Stop Saying You’re A Bad Writer

Stop it. Right now.

That voice telling anyone who’ll listen that you’re a bad writer? The one that needs to put down anything you’ve written before somebody gets a chance to make up their own mind about it? That one that stops you from moving forward on the work you need to do?

Separate it from yourself. Call it the voice of Insecurity.

Yes, with a capital I. Insecurity is its own being, like a parasite or a demon that needs to be exorcised.

Insecurity loves to waste your time. And it loves to make other people think they’re wasting their time with you. Insecurity will flat out tell people that your work isn’t worth their attention.

Insecurity will try to tell people that you aren’t worth their time.

But Insecurity isn’t you, and it doesn’t need to be permanent. You can quiet that voice. You can find confidence to supplant it.

Confidence starts when you stop using the passive voice to speak about yourself. Stop thinking “I am a bad writer.” like it’s a constant.

You build confidence through action, so adjust your thinking accordingly.

Look at what you did, not just at what you produced: I wrote today. I edited this. I found a different way to say this. I asked for help.

If you say “I am a bad writer,” you commit to that idea. You choose to accept it. You make it so.

Practice builds confidence. Write. Write a lot, but don’t only write. Immersing yourself in the written word, critiquing other writing, and listening openly and deeply to those who offer to critique your work are all part of the practice.

You focus on the practice, because some days leave you disappointed; so the good days come more often. But no matter the outcome, the effort remains the same. The momentum of actively working carries you through.

Focus on the practice to remind yourself that the writing and the writer both keep changing.

Practice until you stop saying “I’m a bad writer.” Practice until you learn to say “I write.” Then keep practicing.

The Four Noble Truths (for Protagonists)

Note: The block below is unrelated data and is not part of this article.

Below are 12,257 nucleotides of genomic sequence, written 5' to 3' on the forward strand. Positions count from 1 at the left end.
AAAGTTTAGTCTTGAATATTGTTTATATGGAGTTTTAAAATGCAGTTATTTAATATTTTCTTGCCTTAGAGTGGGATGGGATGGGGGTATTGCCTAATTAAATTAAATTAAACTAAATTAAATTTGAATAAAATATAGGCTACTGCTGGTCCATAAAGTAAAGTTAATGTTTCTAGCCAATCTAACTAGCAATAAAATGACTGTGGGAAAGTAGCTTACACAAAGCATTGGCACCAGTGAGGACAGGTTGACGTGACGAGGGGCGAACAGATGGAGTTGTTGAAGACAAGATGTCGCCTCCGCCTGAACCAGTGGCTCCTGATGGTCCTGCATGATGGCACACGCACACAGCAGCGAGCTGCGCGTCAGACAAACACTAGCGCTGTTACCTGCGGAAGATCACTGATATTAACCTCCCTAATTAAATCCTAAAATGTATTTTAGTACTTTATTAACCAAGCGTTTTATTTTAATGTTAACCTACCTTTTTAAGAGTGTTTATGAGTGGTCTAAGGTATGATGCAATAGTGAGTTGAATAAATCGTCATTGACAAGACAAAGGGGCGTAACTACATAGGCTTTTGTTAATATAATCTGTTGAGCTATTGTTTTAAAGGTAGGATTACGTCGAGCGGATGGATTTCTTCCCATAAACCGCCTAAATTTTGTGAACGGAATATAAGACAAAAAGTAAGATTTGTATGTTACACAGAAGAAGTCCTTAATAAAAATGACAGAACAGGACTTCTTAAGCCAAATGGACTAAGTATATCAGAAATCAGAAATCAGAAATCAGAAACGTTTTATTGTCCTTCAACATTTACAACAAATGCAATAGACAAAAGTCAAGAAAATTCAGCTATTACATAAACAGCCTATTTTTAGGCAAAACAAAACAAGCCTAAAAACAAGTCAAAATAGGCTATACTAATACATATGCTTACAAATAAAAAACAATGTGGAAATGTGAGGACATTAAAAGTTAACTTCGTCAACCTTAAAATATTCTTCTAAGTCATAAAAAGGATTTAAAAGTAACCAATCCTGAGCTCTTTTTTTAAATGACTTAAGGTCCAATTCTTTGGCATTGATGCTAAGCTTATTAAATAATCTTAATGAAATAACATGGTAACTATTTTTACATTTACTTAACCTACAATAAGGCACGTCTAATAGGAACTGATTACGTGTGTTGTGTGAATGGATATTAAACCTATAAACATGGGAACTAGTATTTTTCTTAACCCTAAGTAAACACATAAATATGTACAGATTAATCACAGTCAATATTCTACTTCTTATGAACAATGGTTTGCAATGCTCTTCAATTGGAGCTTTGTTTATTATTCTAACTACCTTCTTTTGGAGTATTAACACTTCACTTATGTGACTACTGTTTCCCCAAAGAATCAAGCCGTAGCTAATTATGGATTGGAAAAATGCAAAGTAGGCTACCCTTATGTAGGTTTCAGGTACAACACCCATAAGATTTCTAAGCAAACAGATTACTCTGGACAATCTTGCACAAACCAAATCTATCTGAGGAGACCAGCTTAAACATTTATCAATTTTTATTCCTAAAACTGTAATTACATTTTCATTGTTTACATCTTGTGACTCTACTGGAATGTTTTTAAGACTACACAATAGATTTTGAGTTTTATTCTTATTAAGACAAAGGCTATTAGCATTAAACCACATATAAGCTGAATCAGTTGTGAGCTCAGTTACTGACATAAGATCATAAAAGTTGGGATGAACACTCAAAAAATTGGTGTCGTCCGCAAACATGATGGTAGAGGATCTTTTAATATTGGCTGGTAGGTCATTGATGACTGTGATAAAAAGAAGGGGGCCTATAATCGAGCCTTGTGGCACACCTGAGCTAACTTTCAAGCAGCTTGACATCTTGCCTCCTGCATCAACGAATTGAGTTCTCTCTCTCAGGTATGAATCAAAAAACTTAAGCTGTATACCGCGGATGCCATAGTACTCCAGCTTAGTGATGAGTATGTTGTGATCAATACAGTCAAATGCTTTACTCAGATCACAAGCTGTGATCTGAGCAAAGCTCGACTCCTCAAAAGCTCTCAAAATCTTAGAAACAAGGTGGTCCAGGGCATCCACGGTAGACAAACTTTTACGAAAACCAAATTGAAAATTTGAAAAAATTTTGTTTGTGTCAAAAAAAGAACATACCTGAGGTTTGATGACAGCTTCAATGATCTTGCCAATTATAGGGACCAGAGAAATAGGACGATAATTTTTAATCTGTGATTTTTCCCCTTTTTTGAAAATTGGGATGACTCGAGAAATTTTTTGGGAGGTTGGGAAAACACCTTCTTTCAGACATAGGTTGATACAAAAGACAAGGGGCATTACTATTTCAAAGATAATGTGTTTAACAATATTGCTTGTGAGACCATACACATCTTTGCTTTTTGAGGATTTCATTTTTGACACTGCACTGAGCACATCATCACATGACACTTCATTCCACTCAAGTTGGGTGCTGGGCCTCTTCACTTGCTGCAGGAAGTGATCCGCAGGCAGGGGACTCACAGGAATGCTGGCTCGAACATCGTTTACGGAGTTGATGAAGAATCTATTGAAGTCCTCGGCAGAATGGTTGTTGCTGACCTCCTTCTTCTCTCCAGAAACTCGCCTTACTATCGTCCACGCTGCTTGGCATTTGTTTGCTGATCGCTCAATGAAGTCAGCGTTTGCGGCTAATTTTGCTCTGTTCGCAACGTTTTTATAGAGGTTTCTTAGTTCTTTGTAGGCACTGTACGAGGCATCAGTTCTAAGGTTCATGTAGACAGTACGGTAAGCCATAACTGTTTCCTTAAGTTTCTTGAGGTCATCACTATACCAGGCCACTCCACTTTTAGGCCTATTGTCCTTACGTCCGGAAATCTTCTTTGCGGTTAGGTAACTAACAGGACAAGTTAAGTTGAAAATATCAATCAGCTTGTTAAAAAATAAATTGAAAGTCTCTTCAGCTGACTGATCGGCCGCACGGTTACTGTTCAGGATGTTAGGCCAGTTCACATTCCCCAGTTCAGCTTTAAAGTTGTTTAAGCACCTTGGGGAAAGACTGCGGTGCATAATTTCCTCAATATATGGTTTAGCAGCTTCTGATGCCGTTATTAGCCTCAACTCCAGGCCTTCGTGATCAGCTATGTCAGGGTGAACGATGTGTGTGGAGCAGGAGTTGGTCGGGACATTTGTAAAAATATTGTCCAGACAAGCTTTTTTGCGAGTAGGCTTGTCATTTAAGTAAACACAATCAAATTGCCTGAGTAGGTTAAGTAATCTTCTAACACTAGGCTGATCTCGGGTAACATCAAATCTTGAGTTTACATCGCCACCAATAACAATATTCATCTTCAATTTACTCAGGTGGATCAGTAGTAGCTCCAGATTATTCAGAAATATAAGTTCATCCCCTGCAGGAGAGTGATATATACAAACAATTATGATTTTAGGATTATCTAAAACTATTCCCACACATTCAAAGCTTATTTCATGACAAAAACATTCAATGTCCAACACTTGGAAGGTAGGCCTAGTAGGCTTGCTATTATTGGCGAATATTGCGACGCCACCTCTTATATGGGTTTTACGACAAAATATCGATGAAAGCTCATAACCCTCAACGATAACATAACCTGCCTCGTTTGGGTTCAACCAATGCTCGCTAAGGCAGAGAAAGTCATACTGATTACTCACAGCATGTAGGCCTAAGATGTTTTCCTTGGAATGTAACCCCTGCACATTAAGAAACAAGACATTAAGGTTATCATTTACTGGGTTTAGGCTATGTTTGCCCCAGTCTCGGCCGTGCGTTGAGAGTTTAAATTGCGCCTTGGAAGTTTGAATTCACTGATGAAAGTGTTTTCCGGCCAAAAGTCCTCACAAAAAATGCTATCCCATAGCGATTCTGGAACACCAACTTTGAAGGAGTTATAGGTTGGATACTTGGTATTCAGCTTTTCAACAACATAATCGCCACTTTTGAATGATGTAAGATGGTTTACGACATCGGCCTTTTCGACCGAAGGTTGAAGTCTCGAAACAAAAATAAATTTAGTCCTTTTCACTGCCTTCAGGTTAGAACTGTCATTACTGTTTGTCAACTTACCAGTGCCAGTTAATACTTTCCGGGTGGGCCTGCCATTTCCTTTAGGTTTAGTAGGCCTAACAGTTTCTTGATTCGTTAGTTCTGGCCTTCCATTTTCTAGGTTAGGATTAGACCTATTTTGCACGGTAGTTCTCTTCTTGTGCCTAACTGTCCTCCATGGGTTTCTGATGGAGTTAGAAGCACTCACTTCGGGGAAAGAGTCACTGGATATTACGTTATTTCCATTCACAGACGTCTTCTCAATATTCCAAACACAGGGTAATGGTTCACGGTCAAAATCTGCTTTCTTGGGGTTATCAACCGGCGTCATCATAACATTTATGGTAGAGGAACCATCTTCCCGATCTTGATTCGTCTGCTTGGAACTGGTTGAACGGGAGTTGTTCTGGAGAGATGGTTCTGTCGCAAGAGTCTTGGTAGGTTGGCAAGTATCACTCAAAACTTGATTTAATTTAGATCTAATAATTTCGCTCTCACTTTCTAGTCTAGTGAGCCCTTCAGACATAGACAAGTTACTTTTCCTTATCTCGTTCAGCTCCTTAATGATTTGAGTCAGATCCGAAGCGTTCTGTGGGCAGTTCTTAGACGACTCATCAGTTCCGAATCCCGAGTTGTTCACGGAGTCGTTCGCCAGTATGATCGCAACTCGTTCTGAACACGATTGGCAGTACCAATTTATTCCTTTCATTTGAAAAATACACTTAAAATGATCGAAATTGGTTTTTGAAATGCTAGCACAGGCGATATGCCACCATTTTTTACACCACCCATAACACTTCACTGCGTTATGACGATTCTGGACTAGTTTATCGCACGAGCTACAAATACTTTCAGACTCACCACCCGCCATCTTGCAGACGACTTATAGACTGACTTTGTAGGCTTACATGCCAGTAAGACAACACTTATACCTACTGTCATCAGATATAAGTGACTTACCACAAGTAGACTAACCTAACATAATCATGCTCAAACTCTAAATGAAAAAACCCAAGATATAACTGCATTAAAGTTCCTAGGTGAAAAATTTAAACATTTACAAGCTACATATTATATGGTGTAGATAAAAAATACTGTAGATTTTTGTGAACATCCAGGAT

This is a play on the Four Noble Truths of the Buddha, making some alterations to suggest a way of looking at character and storytelling.

1. All protagonists suffer.

We don’t watch movies about people who are content unless those people are about to have their world shattered. The key here is content. A character can be happy or cheerful and still be suffering.

Content people don’t have inner drives leading them to action. They don’t have unfulfilled dreams that nag at them, searching for a form of expression. Content people eat breakfast, go to work, run errands, and maybe watch a little television.

Content people are boring. We will not pay $11 to sit in a theater and watch a person start watching American Idol, only to doze off because they had a big, satisfying dinner. We don’t set the DVR to record the full season of Jack Enjoys Reading In His Peaceful Backyard.

A protagonist shouldn’t be content. Something should be bothering them, large or small. But what, and why?

2. A protagonist’s suffering is caused by their desire.

They want something. Something specific. It could be to go on a date with their secret crush, land a big promotion, or get revenge by finding and murdering the person who killed their family. The status quo of their lives is different from what they wish it was.

But there is a limitation to what kind of desire a protagonist should have.

3. There is an end to the protagonist’s suffering.

There needs to be an end game. Under what conditions does the protagonist get the win? What does it look like for them to no longer suffer from their desire?

There are clear cut situations like winning a tournament or catching a criminal. There are less clear cut end game conditions that are no less real, like a character getting over a loss who learns to find happiness or love again. The key here is that there is either a definitive point where the character wins or loses, or the character at least believes there is a point where they will achieve their desire.

4. There is a way for the protagonist to end their suffering.

If the protagonist’s goal isn’t something concrete that they can achieve through their own effort, it’s not a story. Sure, they may have something that they want, and they may be suffering because of it, but you still need to fill 90+ minutes of screen time. There must be something that they can do to determine whether or not they succeed in achieving their desire.

Say your character wants to win the World Series. They can’t just wish it to be true. They have to train. They have to make sure their team works well together. They have to win games during the regular season. And let’s get specific. Say your protagonist is getting old. Their career should have been over last season. They’re also fighting their own body in order to achieve this goal.

This way of looking at storytelling taps in to something about how we, as humans, relate to stories. We all have desires. We all have things we wish were different. Tapping into that aspect of human nature can not only work to create more believable characters, but can make sure those characters have something to do.